The day after placing my order, Dave Szeliga, who runs Cycle Wheels USA, gave me a call. The Spank 350 rims I ordered were discontinued and replaced with Spank 359. The cost was the same. The only difference is they were 5 grams heavier. I said sure. I then asked how long it would take and he said 3 weeks. Everywhere else that puts a delivery time online also said 3 weeks so I was fine with that.
After a week of sitting around home not riding, I had a look and found something kind of acceptable at Jenson. I was getting kind of any so I called Cycle Wheels USA to find out about canceling my order. It should have been 2 more weeks. To my surprise, he said my wheels were built already and shipping tomorrow. That was 2 weeks faster then he said at the start of the week. He also said canceling was no problem. I didn’t because they were finished.
The wheels arrived from FedEx. They were neatly packed in one box with padding between the wheels and around the freehub. No scratches or dings from shipping.
Wheels straight and true
I installed my cassette and brake rotors on the wheels and put them on my bike. They spun straight and true. I checked all the spokes and they all felt about equal tension. No loose spokes anywhere. The rims were taped with valve stems installed. I couldn’t find any issues with the workmanship anywhere in the wheels.
I was pleasantly surprised at the sound of the Industy 9 101 rear hub. It has a very subtle hum to it when freewheeling. It doesn’t sound like a weedwhacker stuck to your back wheel like some other popular rear hubs. The below video gives a good idea of the sound. I think it is a bit more sedate in person than it sounds in this video.
I put a set of Maxxis Rekon 27.5 x 2.6 3C/EXO/TR tires on. I have been a long time fan of Maxxis tires. I have had 2.8 Rekon’s on my plus bike and really liked them. They replaced a set of 2.4 Ardents. The stock rims that came on my Specialized Camber were 27mm and didn’t feel good with 2.6 tires.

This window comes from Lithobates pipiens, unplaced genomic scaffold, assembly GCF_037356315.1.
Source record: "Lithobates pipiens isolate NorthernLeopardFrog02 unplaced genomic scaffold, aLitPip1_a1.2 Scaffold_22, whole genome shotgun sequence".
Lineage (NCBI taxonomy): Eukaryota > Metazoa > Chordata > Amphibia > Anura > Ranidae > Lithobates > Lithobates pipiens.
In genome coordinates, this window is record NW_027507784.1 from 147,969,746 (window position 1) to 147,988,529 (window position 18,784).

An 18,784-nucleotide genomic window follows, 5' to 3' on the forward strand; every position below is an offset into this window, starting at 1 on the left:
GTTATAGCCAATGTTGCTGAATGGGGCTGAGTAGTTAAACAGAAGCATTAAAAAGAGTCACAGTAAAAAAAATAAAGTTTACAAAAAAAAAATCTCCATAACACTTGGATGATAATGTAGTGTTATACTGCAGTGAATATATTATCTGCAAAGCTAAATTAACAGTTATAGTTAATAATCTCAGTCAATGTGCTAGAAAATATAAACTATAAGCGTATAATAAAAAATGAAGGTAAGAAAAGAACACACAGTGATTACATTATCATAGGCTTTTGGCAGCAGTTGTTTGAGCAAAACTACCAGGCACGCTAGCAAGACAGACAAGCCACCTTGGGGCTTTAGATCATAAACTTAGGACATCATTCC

The bike came with Ground Control 2.6’s and they always feel like the bike was squirming around on top of them. Now with the 30.5mm width Spanky 359 rims I could go with Rekon 2.6’s.
The tires were easy to install. I found that ParkTool metal tire levers will bead and debead the most stubborn tire with ease. A quick jolt with a CO2 inflator beaded both tires with no fuss. I use Orange Seal Endurance sealant for a few years now and have been very pleased with it.
I pumped both tires up to 38psi, took them for a spin around the neighborhood and hung them up for the night. In the morning they were holding pressure still.
Going for a ride
I took the bike out to Island Lake Recreation Area for the first ride. It is one of my favorite close to home trails. It has a few rooted up climbs, some fast and flowy sections and a notorious amount of sand pits at the bottom of hills.
The first thing I noticed was how fast the Industry 9 hub engaged. There was no chunk at all when the ratchet engaged. I have never had a set of aftermarket wheels. I’ve always ridden bikes with 18 to 20 points engagement. The Industry 9 101 Hubs have 90 points. With the stock rear wheel and hub it felt like slamming into gear when the hub engaged due to 20 degrees of lash. With the i9 hub it felt like a smooth engagement.